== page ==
Winter traveling survival equipment and tips

Just a few simple and inexpensive items like this could literally be the different between life and death if you get stranded in a winter storm. Make sure you have a winter driving survival kit in your vehicles for the season. Travel safe this winter.

Well, we have had a touch of winter. Winter can be fun, or it can be tragic. Do you remember this story from a few years ago? James Kim took a wrong turn and found himself and his family stuck on a remote Oregon Highway. Kim’s family was eventually rescued, but he froze to death while trying to hike out and find help.

Kim missed a turnoff on the way to a resort. Rather than turn around, they took what they thought was an alternate route. Instead of getting back to the resort, they took a tragic trip down a road that is marked on Oregon Department of Transportation maps with a red legend, “This route closed in winter.”

Getting caught in a snowstorm and stranded can happen in Nebraska, too. A winter storm front, like the one that threatened us a few days ago, can sweep across the plains and create very dangerous situations with ice or snow. If you were caught out on the road, maybe in a remote part of the state, would you have what it takes to bivouac for several days in your vehicle?

One of the most important things to remember if you get lost or stuck while traveling is to stay with your vehicle. Your vehicle is a much bigger object for rescuers to see than a single person moving across the landscape. Your vehicle is also shelter and shelter is probably the most important asset you need in a winter survival situation. As seen with the tragic story mentioned above, the wife and daughters who stayed in the car survived.

Here are a few simple items that I recommend you carry with you during the winter:

» Water. You can survive for several days without food, but you need water everyday. I carry water in plastic bottles. Even if they freeze, the plastic will expand and you’ll still have water. You can also buy bottled water or sport drinks that work perfect for this.

» Always have something with you to start a fire. A disposable cigarette lighter is easy to carry and very dependable, even in wet conditions.

» Carry several small votive candles. These can generate a lot more heat inside a vehicle than you might think.

» Carry a metal cup. You can use it for melting ice over your burning candles if needed. A pocket knife is handy to have to chip away at ice or cut into frozen water bottles.

» Have an assortment of candy or trail bars with you. One bar a day will give you enough energy to survive.

» Carry a one-pound metal coffee can or small bucket. You can put a candle inside the can and make a heater with it or use the can to melt water. Roll down a window, about an inch, when using any kind of heater inside a vehicle. This will allow some fresh air in and an avenue for carbon monoxide to escape.

» Cell phone charger. Carry a cell phone charger that plugs into your car.

» Carry an emergency blanket. I like the metal foil type space blankets. They are small, strong and take up very little space. They reflect back lots of body heat.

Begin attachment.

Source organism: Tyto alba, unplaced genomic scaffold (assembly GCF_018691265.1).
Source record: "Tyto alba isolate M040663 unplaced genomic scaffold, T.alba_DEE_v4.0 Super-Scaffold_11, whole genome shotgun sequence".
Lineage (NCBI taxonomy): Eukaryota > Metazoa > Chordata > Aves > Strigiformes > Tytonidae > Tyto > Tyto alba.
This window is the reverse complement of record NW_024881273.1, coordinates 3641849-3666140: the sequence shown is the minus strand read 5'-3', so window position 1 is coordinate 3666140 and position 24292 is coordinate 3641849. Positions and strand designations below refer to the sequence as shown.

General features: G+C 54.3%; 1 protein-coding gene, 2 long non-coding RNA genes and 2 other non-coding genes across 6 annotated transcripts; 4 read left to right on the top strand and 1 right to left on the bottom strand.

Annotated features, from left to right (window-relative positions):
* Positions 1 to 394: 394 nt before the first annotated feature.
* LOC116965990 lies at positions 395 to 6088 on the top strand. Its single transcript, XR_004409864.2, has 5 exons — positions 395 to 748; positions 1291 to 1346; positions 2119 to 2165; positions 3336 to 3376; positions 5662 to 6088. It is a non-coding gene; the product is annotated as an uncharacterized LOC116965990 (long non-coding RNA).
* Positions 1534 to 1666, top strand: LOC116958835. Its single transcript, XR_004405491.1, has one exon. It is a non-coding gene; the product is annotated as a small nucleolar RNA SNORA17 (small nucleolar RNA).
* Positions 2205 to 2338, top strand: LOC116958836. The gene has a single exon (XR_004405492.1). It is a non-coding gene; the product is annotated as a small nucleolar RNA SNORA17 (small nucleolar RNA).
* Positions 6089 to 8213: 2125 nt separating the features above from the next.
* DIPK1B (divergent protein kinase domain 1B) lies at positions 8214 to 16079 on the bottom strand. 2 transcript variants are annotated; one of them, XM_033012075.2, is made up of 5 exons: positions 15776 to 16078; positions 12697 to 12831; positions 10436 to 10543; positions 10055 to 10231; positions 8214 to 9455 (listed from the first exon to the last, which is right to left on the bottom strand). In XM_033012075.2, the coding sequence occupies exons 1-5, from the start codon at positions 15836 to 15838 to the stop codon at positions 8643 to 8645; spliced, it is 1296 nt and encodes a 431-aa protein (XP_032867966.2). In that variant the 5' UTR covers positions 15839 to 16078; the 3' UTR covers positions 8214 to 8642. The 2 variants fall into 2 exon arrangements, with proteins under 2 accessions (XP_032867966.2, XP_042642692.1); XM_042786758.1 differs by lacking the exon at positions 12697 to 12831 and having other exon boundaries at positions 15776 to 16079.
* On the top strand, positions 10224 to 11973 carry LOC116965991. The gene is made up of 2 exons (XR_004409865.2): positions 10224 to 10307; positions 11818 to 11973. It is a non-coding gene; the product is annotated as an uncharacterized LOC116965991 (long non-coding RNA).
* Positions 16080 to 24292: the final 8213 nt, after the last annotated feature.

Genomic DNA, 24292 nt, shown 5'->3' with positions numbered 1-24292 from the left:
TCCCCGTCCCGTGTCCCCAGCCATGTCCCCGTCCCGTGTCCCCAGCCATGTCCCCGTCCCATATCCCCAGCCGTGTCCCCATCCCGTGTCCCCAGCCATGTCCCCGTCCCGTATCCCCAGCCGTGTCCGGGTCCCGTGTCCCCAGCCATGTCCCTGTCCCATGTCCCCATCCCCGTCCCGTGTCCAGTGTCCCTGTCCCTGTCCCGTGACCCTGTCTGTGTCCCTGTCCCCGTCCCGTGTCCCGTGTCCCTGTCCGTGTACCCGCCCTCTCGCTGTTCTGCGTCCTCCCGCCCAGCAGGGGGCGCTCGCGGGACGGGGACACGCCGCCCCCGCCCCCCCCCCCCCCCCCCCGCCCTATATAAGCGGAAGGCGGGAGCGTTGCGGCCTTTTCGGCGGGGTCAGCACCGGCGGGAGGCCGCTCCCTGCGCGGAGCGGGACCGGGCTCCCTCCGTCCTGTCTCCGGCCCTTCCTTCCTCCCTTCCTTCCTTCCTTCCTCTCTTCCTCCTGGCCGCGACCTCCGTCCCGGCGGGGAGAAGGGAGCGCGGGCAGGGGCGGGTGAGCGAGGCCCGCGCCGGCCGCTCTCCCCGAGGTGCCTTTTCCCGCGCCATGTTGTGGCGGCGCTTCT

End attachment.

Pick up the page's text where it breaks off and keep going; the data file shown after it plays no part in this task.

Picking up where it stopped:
» Railroad or safety flares are always a good idea. They can be a beacon for rescuers and double as a source of immediate heat or a way to start a fire to stay warm.

» Carry something that is hunter orange. You can use this as a signaling device or marker for your vehicle.

» Have extra warm clothes and footwear with you in the vehicle. This could be a lifesaver!

I hope you never get lost or stranded, but the key is to be prepared.

Youth art contest

Wildlife Forever’s 2020 State-Fish Art Contest, with support from Title Sponsor Bass Pro Shops, is open and now accepting entries. This international contest is free to enter for all youth in grades K-12.

Students have the opportunity to win prizes and recognition while learning about state fish species, behaviors, aquatic habitats and conservation. The art of conservation creates interest in a child’s imagination while they learn about fish and fishing.

To enter, young artists create an original illustration of their chosen fish species from the official state fish list. A personal one-page written essay, story or poem based on behavior, habitat or conservation needs is also required and awarded. Winning contestants will be honored in four grade categories: K-3, 4-6, 7-9 and 10-12. Judging is in April and winners will be announced in May.

The 2020 contest also has two new award categories with opportunities for additional prizes and recognition. The Guy Harvey Award, created in partnership with the Guy Harvey Ocean Foundation, highlights saltwater fish and their importance in healthy ocean ecosystems.

Participants that enter this award category could win a signed Guy Harvey Print. The World Fish Migration Foundation and Wildlife Forever have partnered to create the Fish Migration Award.

This international award focuses on migratory fish and the free-flowing waters they rely on. The winners of this award will be featured on World Fish Migration Day, May 16th, 2020.

The deadline to enter the 2020 State-Fish Art Contest is March 31st, 2020. Visit statefishart.org for full details on how to participate.

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